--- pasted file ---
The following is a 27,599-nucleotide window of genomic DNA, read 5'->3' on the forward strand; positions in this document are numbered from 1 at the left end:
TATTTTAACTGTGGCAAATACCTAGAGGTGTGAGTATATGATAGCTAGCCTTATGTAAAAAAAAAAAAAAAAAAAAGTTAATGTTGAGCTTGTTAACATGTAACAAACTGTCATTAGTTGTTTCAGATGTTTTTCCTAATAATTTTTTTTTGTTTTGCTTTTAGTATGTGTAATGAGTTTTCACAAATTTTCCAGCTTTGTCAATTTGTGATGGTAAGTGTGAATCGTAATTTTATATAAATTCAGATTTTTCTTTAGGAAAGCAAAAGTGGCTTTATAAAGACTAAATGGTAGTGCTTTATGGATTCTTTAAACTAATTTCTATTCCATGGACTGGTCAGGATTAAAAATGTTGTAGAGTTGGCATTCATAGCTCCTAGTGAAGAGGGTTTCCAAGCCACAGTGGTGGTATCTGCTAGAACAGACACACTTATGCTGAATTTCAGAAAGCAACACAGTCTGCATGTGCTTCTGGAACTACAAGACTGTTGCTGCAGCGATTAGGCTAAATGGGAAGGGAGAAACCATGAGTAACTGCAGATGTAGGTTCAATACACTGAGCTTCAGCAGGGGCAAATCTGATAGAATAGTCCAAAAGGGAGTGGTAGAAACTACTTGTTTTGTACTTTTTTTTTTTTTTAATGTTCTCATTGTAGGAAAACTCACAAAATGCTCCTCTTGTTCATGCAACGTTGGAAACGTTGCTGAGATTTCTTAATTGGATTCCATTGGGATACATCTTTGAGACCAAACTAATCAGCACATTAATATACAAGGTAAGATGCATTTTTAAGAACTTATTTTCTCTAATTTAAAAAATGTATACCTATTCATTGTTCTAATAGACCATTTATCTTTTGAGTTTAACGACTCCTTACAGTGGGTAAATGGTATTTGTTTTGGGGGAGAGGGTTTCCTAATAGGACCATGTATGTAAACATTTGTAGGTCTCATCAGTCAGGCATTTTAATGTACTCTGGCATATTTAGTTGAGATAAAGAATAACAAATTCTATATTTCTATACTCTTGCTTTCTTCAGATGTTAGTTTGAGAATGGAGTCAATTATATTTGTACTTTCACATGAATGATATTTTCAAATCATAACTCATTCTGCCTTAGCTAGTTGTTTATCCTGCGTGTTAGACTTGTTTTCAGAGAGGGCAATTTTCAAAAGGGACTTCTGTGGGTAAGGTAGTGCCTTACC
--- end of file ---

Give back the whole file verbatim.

The following is a 27,599-nucleotide window of genomic DNA, read 5'->3' on the forward strand; positions in this document are numbered from 1 at the left end:
TATTTTAACTGTGGCAAATACCTAGAGGTGTGAGTATATGATAGCTAGCCTTATGTAAAAAAAAAAAAAAAAAAAAGTTAATGTTGAGCTTGTTAACATGTAACAAACTGTCATTAGTTGTTTCAGATGTTTTTCCTAATAATTTTTTTTTGTTTTGCTTTTAGTATGTGTAATGAGTTTTCACAAATTTTCCAGCTTTGTCAATTTGTGATGGTAAGTGTGAATCGTAATTTTATATAAATTCAGATTTTTCTTTAGGAAAGCAAAAGTGGCTTTATAAAGACTAAATGGTAGTGCTTTATGGATTCTTTAAACTAATTTCTATTCCATGGACTGGTCAGGATTAAAAATGTTGTAGAGTTGGCATTCATAGCTCCTAGTGAAGAGGGTTTCCAAGCCACAGTGGTGGTATCTGCTAGAACAGACACACTTATGCTGAATTTCAGAAAGCAACACAGTCTGCATGTGCTTCTGGAACTACAAGACTGTTGCTGCAGCGATTAGGCTAAATGGGAAGGGAGAAACCATGAGTAACTGCAGATGTAGGTTCAATACACTGAGCTTCAGCAGGGGCAAATCTGATAGAATAGTCCAAAAGGGAGTGGTAGAAACTACTTGTTTTGTACTTTTTTTTTTTTTTAATGTTCTCATTGTAGGAAAACTCACAAAATGCTCCTCTTGTTCATGCAACGTTGGAAACGTTGCTGAGATTTCTTAATTGGATTCCATTGGGATACATCTTTGAGACCAAACTAATCAGCACATTAATATACAAGGTAAGATGCATTTTTAAGAACTTATTTTCTCTAATTTAAAAAATGTATACCTATTCATTGTTCTAATAGACCATTTATCTTTTGAGTTTAACGACTCCTTACAGTGGGTAAATGGTATTTGTTTTGGGGGAGAGGGTTTCCTAATAGGACCATGTATGTAAACATTTGTAGGTCTCATCAGTCAGGCATTTTAATGTACTCTGGCATATTTAGTTGAGATAAAGAATAACAAATTCTATATTTCTATACTCTTGCTTTCTTCAGATGTTAGTTTGAGAATGGAGTCAATTATATTTGTACTTTCACATGAATGATATTTTCAAATCATAACTCATTCTGCCTTAGCTAGTTGTTTATCCTGCGTGTTAGACTTGTTTTCAGAGAGGGCAATTTTCAAAAGGGACTTCTGTGGGTAAGGTAGTGCCTTACC